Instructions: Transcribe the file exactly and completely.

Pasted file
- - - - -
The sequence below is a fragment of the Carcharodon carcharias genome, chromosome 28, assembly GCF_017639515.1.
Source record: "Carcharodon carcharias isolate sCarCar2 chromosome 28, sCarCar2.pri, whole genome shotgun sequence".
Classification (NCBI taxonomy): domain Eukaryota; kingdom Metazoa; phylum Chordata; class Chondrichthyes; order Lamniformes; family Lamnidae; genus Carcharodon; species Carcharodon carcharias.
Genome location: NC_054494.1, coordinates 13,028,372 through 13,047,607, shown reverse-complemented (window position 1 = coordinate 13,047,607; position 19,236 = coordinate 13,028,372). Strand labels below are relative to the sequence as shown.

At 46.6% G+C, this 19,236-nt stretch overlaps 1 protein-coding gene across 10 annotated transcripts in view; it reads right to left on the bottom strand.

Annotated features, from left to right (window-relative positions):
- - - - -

The sequence below is a fragment of the Carcharodon carcharias genome, chromosome 28, assembly GCF_017639515.1.
Source record: "Carcharodon carcharias isolate sCarCar2 chromosome 28, sCarCar2.pri, whole genome shotgun sequence".
Classification (NCBI taxonomy): domain Eukaryota; kingdom Metazoa; phylum Chordata; class Chondrichthyes; order Lamniformes; family Lamnidae; genus Carcharodon; species Carcharodon carcharias.
Genome location: NC_054494.1, coordinates 13,028,372 through 13,047,607, shown reverse-complemented (window position 1 = coordinate 13,047,607; position 19,236 = coordinate 13,028,372). Strand labels below are relative to the sequence as shown.

At 46.6% G+C, this 19,236-nt stretch overlaps 1 protein-coding gene across 10 annotated transcripts in view; it reads right to left on the bottom strand.

Annotated features, from left to right (window-relative positions):